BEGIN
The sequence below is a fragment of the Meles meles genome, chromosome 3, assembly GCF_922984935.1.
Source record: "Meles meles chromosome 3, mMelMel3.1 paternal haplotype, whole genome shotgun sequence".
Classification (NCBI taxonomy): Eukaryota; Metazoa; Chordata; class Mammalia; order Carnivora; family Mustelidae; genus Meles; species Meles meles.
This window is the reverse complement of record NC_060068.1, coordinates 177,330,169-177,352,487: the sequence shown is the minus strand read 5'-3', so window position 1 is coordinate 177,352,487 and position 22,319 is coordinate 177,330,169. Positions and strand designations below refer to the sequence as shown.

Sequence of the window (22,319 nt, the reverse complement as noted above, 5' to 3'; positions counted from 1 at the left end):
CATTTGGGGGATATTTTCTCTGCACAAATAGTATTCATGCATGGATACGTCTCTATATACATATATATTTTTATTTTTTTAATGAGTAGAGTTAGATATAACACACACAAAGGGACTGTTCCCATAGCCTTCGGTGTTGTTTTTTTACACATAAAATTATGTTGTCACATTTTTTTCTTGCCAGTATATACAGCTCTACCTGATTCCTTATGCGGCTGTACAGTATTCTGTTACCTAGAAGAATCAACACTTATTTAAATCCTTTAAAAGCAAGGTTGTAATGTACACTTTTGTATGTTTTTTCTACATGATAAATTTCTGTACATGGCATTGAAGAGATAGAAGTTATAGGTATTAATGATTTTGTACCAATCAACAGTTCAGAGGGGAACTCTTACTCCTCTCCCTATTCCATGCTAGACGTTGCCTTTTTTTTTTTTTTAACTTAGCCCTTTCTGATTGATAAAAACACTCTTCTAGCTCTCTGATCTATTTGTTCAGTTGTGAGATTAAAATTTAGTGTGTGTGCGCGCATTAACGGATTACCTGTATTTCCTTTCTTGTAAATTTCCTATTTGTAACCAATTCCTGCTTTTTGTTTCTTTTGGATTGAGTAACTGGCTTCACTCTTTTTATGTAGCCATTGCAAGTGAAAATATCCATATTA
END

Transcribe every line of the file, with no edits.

The sequence below is a fragment of the Meles meles genome, chromosome 3, assembly GCF_922984935.1.
Source record: "Meles meles chromosome 3, mMelMel3.1 paternal haplotype, whole genome shotgun sequence".
Classification (NCBI taxonomy): Eukaryota; Metazoa; Chordata; class Mammalia; order Carnivora; family Mustelidae; genus Meles; species Meles meles.
This window is the reverse complement of record NC_060068.1, coordinates 177,330,169-177,352,487: the sequence shown is the minus strand read 5'-3', so window position 1 is coordinate 177,352,487 and position 22,319 is coordinate 177,330,169. Positions and strand designations below refer to the sequence as shown.

Sequence of the window (22,319 nt, the reverse complement as noted above, 5' to 3'; positions counted from 1 at the left end):
CATTTGGGGGATATTTTCTCTGCACAAATAGTATTCATGCATGGATACGTCTCTATATACATATATATTTTTATTTTTTTAATGAGTAGAGTTAGATATAACACACACAAAGGGACTGTTCCCATAGCCTTCGGTGTTGTTTTTTTACACATAAAATTATGTTGTCACATTTTTTTCTTGCCAGTATATACAGCTCTACCTGATTCCTTATGCGGCTGTACAGTATTCTGTTACCTAGAAGAATCAACACTTATTTAAATCCTTTAAAAGCAAGGTTGTAATGTACACTTTTGTATGTTTTTTCTACATGATAAATTTCTGTACATGGCATTGAAGAGATAGAAGTTATAGGTATTAATGATTTTGTACCAATCAACAGTTCAGAGGGGAACTCTTACTCCTCTCCCTATTCCATGCTAGACGTTGCCTTTTTTTTTTTTTTAACTTAGCCCTTTCTGATTGATAAAAACACTCTTCTAGCTCTCTGATCTATTTGTTCAGTTGTGAGATTAAAATTTAGTGTGTGTGCGCGCATTAACGGATTACCTGTATTTCCTTTCTTGTAAATTTCCTATTTGTAACCAATTCCTGCTTTTTGTTTCTTTTGGATTGAGTAACTGGCTTCACTCTTTTTATGTAGCCATTGCAAGTGAAAATATCCATATTA